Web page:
This might potentially lead to increases in electricity costs if suppliers seek to make up for unplanned losses.
What's more, solar PV customers, many of whom have been unaware that their meters are running backwards, are sometimes being landed with unexpected electricity bills retrospectively once their supplier finds out that their meter is going backwards.
The bill is worked out from an estimation of what their usage would have been if their meter had been working properly.
More than two thirds of respondents to our survey said that they were unclear about who should upgrade the meter when the current one runs backwards.
It should really be the responsibility of the solar PV installer to check that the meter is fit for purpose and for the installer (if it's the same company as the supplier) or the household (if the FIT installer is different to the supplier) to then inform the supplier if it needs upgrading.
But because this problem wasn't initially expected, it wasn't made part of the procedure from the start.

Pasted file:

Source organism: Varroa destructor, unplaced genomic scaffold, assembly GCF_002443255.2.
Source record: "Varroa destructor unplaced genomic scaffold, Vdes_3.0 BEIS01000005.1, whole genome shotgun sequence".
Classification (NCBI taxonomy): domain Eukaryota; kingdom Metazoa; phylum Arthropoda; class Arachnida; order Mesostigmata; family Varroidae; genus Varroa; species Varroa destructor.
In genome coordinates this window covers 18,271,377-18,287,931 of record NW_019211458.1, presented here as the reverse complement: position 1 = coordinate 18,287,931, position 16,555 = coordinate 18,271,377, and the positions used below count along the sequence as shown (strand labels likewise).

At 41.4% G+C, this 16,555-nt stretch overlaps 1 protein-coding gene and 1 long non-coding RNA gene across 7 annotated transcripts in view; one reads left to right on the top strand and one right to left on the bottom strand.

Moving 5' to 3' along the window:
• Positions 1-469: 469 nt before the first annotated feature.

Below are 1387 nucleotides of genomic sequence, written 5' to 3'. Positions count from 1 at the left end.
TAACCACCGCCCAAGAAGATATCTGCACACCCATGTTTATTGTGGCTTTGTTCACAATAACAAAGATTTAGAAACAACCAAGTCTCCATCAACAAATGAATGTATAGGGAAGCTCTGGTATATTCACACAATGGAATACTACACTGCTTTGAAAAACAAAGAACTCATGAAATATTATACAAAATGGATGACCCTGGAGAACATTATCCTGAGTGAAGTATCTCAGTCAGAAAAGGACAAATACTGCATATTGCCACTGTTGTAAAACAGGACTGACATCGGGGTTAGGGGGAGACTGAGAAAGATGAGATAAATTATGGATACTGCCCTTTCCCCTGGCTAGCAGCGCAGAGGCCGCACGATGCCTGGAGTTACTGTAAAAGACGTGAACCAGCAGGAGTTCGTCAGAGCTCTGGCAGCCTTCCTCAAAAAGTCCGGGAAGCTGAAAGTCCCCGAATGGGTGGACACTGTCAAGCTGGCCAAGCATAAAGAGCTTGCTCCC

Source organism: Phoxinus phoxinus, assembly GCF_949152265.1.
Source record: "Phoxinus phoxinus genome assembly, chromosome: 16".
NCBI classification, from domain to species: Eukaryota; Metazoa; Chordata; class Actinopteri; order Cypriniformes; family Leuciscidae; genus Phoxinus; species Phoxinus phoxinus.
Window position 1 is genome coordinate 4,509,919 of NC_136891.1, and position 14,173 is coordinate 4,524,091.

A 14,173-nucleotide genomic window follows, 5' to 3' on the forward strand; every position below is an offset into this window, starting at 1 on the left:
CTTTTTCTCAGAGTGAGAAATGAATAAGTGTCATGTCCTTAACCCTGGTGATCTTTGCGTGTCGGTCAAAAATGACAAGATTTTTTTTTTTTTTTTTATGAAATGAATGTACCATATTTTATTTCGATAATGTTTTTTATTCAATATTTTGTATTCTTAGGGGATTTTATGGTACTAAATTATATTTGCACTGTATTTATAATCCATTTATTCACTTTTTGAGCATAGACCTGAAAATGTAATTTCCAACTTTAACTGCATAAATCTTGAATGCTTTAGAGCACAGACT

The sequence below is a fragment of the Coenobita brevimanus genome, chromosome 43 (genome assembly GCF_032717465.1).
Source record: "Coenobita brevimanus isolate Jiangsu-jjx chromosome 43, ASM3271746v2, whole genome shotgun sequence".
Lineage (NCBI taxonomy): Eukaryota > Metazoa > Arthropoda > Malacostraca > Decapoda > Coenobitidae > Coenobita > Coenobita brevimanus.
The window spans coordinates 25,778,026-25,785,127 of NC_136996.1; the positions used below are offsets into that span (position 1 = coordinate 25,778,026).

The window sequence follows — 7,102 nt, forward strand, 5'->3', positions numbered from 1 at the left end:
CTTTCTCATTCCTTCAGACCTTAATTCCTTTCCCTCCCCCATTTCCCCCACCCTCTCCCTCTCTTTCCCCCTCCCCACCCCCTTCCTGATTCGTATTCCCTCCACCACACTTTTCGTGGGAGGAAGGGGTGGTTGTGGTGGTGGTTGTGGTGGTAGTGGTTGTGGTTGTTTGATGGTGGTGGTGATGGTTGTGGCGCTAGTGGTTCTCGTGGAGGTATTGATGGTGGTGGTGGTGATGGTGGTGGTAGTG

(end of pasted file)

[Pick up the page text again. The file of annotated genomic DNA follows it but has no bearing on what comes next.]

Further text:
Regulator Ofgem told us: 'Where a customer suspects that the installation of electricity-generating equipment has affected the operation of their import-supply meter and it's no longer accurately measuring the electricity supplied to them, they should contact their import supplier at the earliest opportunity.
'Once the supplier is aware that the meter may not be suitable, it is its responsibility to take any necessary steps to ensure the meter is appropriate.'
In cases where the FIT installer is the same company as the electricity supplier, internal communications should - although often don't - ensure that the supplier becomes aware that a household has an unsuitable meter.
However, it's difficult for an energy supplier to find out that this problem is occurring if the installer hasn't notified the supplier that the meter will need to be upgraded.
In such cases, the supplier can only find out by doing a standard meter check - normally undertaken every two years minimum - or by analysing discrepancies in a household's monthly bills.
More than two thirds of our survey respondents with meters running backwards told us that they had informed their supplier. Of these: